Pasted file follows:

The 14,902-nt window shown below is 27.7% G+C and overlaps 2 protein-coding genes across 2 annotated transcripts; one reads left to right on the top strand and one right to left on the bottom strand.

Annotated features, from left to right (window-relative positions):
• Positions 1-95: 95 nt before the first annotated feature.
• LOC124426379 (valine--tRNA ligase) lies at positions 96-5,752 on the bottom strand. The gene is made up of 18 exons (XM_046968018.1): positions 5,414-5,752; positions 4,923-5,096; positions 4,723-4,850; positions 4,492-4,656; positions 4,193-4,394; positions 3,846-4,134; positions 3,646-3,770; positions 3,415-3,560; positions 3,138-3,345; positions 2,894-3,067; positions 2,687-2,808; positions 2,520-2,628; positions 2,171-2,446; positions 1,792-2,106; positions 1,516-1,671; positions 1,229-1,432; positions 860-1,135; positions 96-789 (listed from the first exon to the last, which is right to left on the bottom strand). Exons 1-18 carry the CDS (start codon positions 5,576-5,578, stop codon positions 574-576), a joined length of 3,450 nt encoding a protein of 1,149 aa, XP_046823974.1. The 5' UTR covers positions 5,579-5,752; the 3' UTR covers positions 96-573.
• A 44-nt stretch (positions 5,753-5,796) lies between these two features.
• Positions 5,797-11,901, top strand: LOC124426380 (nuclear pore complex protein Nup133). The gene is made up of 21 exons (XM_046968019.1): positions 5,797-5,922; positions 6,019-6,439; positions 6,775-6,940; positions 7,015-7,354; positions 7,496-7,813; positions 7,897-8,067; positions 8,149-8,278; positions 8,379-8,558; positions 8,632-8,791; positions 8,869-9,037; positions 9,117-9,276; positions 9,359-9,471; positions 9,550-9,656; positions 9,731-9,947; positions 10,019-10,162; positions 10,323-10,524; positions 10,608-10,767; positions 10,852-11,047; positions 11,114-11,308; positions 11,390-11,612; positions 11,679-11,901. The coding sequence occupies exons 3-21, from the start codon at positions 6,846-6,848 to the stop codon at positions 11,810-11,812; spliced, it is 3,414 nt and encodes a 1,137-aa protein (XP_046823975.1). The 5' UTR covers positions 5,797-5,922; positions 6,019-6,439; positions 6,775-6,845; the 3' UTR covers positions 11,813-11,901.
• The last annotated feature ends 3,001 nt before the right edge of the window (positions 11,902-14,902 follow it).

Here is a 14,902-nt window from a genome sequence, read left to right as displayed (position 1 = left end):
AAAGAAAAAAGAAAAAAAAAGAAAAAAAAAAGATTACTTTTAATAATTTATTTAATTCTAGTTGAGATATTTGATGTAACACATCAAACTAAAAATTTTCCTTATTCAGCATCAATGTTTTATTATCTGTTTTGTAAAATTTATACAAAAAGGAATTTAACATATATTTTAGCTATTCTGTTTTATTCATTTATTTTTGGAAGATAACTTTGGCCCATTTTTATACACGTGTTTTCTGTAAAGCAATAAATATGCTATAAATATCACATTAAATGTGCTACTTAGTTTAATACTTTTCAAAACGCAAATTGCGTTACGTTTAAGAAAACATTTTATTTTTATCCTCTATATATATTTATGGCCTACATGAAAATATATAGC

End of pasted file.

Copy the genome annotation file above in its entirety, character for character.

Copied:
The 14,902-nt window shown below is 27.7% G+C and overlaps 2 protein-coding genes across 2 annotated transcripts; one reads left to right on the top strand and one right to left on the bottom strand.

Annotated features, from left to right (window-relative positions):
• Positions 1-95: 95 nt before the first annotated feature.
• LOC124426379 (valine--tRNA ligase) lies at positions 96-5,752 on the bottom strand. The gene is made up of 18 exons (XM_046968018.1): positions 5,414-5,752; positions 4,923-5,096; positions 4,723-4,850; positions 4,492-4,656; positions 4,193-4,394; positions 3,846-4,134; positions 3,646-3,770; positions 3,415-3,560; positions 3,138-3,345; positions 2,894-3,067; positions 2,687-2,808; positions 2,520-2,628; positions 2,171-2,446; positions 1,792-2,106; positions 1,516-1,671; positions 1,229-1,432; positions 860-1,135; positions 96-789 (listed from the first exon to the last, which is right to left on the bottom strand). Exons 1-18 carry the CDS (start codon positions 5,576-5,578, stop codon positions 574-576), a joined length of 3,450 nt encoding a protein of 1,149 aa, XP_046823974.1. The 5' UTR covers positions 5,579-5,752; the 3' UTR covers positions 96-573.
• A 44-nt stretch (positions 5,753-5,796) lies between these two features.
• Positions 5,797-11,901, top strand: LOC124426380 (nuclear pore complex protein Nup133). The gene is made up of 21 exons (XM_046968019.1): positions 5,797-5,922; positions 6,019-6,439; positions 6,775-6,940; positions 7,015-7,354; positions 7,496-7,813; positions 7,897-8,067; positions 8,149-8,278; positions 8,379-8,558; positions 8,632-8,791; positions 8,869-9,037; positions 9,117-9,276; positions 9,359-9,471; positions 9,550-9,656; positions 9,731-9,947; positions 10,019-10,162; positions 10,323-10,524; positions 10,608-10,767; positions 10,852-11,047; positions 11,114-11,308; positions 11,390-11,612; positions 11,679-11,901. The coding sequence occupies exons 3-21, from the start codon at positions 6,846-6,848 to the stop codon at positions 11,810-11,812; spliced, it is 3,414 nt and encodes a 1,137-aa protein (XP_046823975.1). The 5' UTR covers positions 5,797-5,922; positions 6,019-6,439; positions 6,775-6,845; the 3' UTR covers positions 11,813-11,901.
• The last annotated feature ends 3,001 nt before the right edge of the window (positions 11,902-14,902 follow it).

Here is a 14,902-nt window from a genome sequence, read left to right as displayed (position 1 = left end):
AAAGAAAAAAGAAAAAAAAAGAAAAAAAAAAGATTACTTTTAATAATTTATTTAATTCTAGTTGAGATATTTGATGTAACACATCAAACTAAAAATTTTCCTTATTCAGCATCAATGTTTTATTATCTGTTTTGTAAAATTTATACAAAAAGGAATTTAACATATATTTTAGCTATTCTGTTTTATTCATTTATTTTTGGAAGATAACTTTGGCCCATTTTTATACACGTGTTTTCTGTAAAGCAATAAATATGCTATAAATATCACATTAAATGTGCTACTTAGTTTAATACTTTTCAAAACGCAAATTGCGTTACGTTTAAGAAAACATTTTATTTTTATCCTCTATATATATTTATGGCCTACATGAAAATATATAGC